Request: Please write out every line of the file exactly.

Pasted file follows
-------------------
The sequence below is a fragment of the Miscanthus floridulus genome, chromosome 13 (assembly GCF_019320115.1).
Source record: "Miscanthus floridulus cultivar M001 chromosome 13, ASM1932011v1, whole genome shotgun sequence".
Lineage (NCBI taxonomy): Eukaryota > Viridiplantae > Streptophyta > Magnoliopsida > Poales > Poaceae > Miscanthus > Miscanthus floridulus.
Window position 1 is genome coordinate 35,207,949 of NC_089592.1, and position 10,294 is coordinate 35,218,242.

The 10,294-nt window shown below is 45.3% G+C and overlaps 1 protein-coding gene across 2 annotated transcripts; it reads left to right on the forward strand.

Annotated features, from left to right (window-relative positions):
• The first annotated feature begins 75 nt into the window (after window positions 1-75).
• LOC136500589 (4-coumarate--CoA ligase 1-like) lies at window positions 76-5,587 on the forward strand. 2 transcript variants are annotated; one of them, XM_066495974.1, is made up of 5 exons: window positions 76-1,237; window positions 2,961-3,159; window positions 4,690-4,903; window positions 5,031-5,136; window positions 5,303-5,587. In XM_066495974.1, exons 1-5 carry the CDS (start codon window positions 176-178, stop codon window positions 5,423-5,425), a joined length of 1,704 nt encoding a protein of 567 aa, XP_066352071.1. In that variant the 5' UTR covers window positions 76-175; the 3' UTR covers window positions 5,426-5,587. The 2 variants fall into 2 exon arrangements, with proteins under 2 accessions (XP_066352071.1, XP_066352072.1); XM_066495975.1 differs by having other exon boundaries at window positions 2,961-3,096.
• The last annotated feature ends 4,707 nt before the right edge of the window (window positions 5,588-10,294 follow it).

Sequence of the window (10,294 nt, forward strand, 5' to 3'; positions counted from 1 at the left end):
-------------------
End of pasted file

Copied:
The sequence below is a fragment of the Miscanthus floridulus genome, chromosome 13 (assembly GCF_019320115.1).
Source record: "Miscanthus floridulus cultivar M001 chromosome 13, ASM1932011v1, whole genome shotgun sequence".
Lineage (NCBI taxonomy): Eukaryota > Viridiplantae > Streptophyta > Magnoliopsida > Poales > Poaceae > Miscanthus > Miscanthus floridulus.
Window position 1 is genome coordinate 35,207,949 of NC_089592.1, and position 10,294 is coordinate 35,218,242.

The 10,294-nt window shown below is 45.3% G+C and overlaps 1 protein-coding gene across 2 annotated transcripts; it reads left to right on the forward strand.

Annotated features, from left to right (window-relative positions):
• The first annotated feature begins 75 nt into the window (after window positions 1-75).
• LOC136500589 (4-coumarate--CoA ligase 1-like) lies at window positions 76-5,587 on the forward strand. 2 transcript variants are annotated; one of them, XM_066495974.1, is made up of 5 exons: window positions 76-1,237; window positions 2,961-3,159; window positions 4,690-4,903; window positions 5,031-5,136; window positions 5,303-5,587. In XM_066495974.1, exons 1-5 carry the CDS (start codon window positions 176-178, stop codon window positions 5,423-5,425), a joined length of 1,704 nt encoding a protein of 567 aa, XP_066352071.1. In that variant the 5' UTR covers window positions 76-175; the 3' UTR covers window positions 5,426-5,587. The 2 variants fall into 2 exon arrangements, with proteins under 2 accessions (XP_066352071.1, XP_066352072.1); XM_066495975.1 differs by having other exon boundaries at window positions 2,961-3,096.
• The last annotated feature ends 4,707 nt before the right edge of the window (window positions 5,588-10,294 follow it).

Sequence of the window (10,294 nt, forward strand, 5' to 3'; positions counted from 1 at the left end):